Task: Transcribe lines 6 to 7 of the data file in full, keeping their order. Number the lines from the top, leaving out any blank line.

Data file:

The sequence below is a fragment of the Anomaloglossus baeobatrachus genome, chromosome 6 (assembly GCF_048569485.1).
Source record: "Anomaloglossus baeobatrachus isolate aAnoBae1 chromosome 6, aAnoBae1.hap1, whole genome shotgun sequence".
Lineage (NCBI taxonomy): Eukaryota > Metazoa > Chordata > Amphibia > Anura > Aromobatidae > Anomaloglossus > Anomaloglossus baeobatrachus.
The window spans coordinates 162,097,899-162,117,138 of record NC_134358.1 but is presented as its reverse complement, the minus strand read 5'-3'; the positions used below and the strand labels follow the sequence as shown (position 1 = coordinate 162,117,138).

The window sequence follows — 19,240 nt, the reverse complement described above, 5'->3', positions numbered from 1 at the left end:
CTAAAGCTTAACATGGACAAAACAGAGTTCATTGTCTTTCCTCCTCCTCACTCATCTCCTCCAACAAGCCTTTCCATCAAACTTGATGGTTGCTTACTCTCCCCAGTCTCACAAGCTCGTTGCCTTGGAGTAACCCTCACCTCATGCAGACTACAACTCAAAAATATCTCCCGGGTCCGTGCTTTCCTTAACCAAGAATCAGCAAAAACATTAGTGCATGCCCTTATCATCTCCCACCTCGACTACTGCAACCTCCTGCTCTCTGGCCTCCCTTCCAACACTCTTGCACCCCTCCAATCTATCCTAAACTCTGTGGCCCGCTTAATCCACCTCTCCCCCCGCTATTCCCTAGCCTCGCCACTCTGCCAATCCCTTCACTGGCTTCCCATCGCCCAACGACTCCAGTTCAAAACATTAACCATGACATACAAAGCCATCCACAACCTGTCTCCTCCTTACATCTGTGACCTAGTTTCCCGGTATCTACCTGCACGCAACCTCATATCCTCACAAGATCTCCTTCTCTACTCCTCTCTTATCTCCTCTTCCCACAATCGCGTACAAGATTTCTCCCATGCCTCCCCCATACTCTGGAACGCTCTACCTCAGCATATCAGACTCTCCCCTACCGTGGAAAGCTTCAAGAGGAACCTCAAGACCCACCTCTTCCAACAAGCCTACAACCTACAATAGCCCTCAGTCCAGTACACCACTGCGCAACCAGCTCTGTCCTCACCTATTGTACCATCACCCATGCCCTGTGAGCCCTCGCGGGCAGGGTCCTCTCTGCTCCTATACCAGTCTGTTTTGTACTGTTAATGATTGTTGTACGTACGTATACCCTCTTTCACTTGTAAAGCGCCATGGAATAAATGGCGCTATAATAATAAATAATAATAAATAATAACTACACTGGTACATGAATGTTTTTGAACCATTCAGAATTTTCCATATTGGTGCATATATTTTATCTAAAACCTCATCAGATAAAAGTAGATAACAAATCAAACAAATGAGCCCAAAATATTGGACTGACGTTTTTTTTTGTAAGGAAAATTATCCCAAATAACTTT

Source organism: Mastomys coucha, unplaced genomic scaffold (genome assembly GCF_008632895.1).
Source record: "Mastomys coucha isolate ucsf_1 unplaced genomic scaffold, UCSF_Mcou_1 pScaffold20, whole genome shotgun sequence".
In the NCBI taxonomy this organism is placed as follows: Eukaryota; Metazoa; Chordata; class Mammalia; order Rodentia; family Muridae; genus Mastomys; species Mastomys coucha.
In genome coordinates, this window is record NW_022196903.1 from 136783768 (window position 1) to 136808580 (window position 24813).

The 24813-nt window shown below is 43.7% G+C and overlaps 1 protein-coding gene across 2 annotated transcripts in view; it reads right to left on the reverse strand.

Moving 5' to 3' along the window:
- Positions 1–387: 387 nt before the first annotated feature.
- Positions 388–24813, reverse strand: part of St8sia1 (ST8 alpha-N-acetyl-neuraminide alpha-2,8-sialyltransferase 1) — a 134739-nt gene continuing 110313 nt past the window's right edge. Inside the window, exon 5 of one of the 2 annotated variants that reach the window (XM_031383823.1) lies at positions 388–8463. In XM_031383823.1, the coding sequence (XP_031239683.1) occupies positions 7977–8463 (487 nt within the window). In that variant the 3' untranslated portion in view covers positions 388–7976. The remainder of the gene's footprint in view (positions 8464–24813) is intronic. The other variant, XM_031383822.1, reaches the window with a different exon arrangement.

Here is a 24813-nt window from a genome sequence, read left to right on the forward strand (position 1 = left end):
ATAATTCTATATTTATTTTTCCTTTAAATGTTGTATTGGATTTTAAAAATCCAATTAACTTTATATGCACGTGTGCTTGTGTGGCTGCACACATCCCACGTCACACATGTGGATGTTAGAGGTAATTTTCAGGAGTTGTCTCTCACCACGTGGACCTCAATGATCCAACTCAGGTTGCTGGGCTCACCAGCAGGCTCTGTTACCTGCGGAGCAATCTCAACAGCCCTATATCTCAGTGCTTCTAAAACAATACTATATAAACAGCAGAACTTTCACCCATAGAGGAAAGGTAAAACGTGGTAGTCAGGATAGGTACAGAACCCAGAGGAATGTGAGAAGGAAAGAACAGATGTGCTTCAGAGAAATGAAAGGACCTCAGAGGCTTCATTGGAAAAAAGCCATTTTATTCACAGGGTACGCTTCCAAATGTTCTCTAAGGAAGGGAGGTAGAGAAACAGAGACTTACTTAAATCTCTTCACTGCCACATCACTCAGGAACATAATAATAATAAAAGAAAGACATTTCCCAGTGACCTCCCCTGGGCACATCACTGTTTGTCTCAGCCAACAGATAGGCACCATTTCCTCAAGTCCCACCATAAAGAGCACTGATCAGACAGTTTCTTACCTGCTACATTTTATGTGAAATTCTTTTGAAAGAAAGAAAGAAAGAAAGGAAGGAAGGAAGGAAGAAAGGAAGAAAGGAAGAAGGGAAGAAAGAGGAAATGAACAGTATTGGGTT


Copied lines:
CTAAAGCTTAACATGGACAAAACAGAGTTCATTGTCTTTCCTCCTCCTCACTCATCTCCTCCAACAAGCCTTTCCATCAAACTTGATGGTTGCTTACTCTCCCCAGTCTCACAAGCTCGTTGCCTTGGAGTAACCCTCACCTCATGCAGACTACAACTCAAAAATATCTCCCGGGTCCGTGCTTTCCTTAACCAAGAATCAGCAAAAACATTAGTGCATGCCCTTATCATCTCCCACCTCGACTACTGCAACCTCCTGCTCTCTGGCCTCCCTTCCAACACTCTTGCACCCCTCCAATCTATCCTAAACTCTGTGGCCCGCTTAATCCACCTCTCCCCCCGCTATTCCCTAGCCTCGCCACTCTGCCAATCCCTTCACTGGCTTCCCATCGCCCAACGACTCCAGTTCAAAACATTAACCATGACATACAAAGCCATCCACAACCTGTCTCCTCCTTACATCTGTGACCTAGTTTCCCGGTATCTACCTGCACGCAACCTCATATCCTCACAAGATCTCCTTCTCTACTCCTCTCTTATCTCCTCTTCCCACAATCGCGTACAAGATTTCTCCCATGCCTCCCCCATACTCTGGAACGCTCTACCTCAGCATATCAGACTCTCCCCTACCGTGGAAAGCTTCAAGAGGAACCTCAAGACCCACCTCTTCCAACAAGCCTACAACCTACAATAGCCCTCAGTCCAGTACACCACTGCGCAACCAGCTCTGTCCTCACCTATTGTACCATCACCCATGCCCTGTGAGCCCTCGCGGGCAGGGTCCTCTCTGCTCCTATACCAGTCTGTTTTGTACTGTTAATGATTGTTGTACGTACGTATACCCTCTTTCACTTGTAAAGCGCCATGGAATAAATGGCGCTATAATAATAAATAATAATAAATAATAACTACACTGGTACATGAATGTTTTTGAACCATTCAGAATTTTCCATATTGGTGCATATATTTTATCTAAAACCTCATCAGATAAAAGTAGATAACAAATCAAACAAATGAGCCCAAAATATTGGACTGACGTTTTTTTTTGTAAGGAAAATTATCCCAAATAACTTT

Source organism: Mastomys coucha, unplaced genomic scaffold (genome assembly GCF_008632895.1).